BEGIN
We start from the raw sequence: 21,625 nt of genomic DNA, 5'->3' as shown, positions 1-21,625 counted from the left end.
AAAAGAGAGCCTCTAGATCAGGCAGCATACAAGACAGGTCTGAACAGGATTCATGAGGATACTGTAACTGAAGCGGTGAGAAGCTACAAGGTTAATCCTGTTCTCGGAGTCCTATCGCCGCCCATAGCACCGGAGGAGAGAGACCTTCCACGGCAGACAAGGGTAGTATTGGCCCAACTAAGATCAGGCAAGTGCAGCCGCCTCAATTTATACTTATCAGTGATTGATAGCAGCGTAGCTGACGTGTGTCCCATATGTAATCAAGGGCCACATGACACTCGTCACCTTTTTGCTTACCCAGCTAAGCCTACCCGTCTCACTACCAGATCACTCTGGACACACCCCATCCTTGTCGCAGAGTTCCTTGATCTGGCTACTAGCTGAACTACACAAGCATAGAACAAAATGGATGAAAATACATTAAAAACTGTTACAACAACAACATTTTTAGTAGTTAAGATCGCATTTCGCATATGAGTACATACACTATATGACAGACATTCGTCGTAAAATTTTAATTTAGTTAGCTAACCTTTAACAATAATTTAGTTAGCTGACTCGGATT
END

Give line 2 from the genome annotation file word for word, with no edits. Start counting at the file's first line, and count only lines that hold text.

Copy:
AAAAGAGAGCCTCTAGATCAGGCAGCATACAAGACAGGTCTGAACAGGATTCATGAGGATACTGTAACTGAAGCGGTGAGAAGCTACAAGGTTAATCCTGTTCTCGGAGTCCTATCGCCGCCCATAGCACCGGAGGAGAGAGACCTTCCACGGCAGACAAGGGTAGTATTGGCCCAACTAAGATCAGGCAAGTGCAGCCGCCTCAATTTATACTTATCAGTGATTGATAGCAGCGTAGCTGACGTGTGTCCCATATGTAATCAAGGGCCACATGACACTCGTCACCTTTTTGCTTACCCAGCTAAGCCTACCCGTCTCACTACCAGATCACTCTGGACACACCCCATCCTTGTCGCAGAGTTCCTTGATCTGGCTACTAGCTGAACTACACAAGCATAGAACAAAATGGATGAAAATACATTAAAAACTGTTACAACAACAACATTTTTAGTAGTTAAGATCGCATTTCGCATATGAGTACATACACTATATGACAGACATTCGTCGTAAAATTTTAATTTAGTTAGCTAACCTTTAACAATAATTTAGTTAGCTGACTCGGATT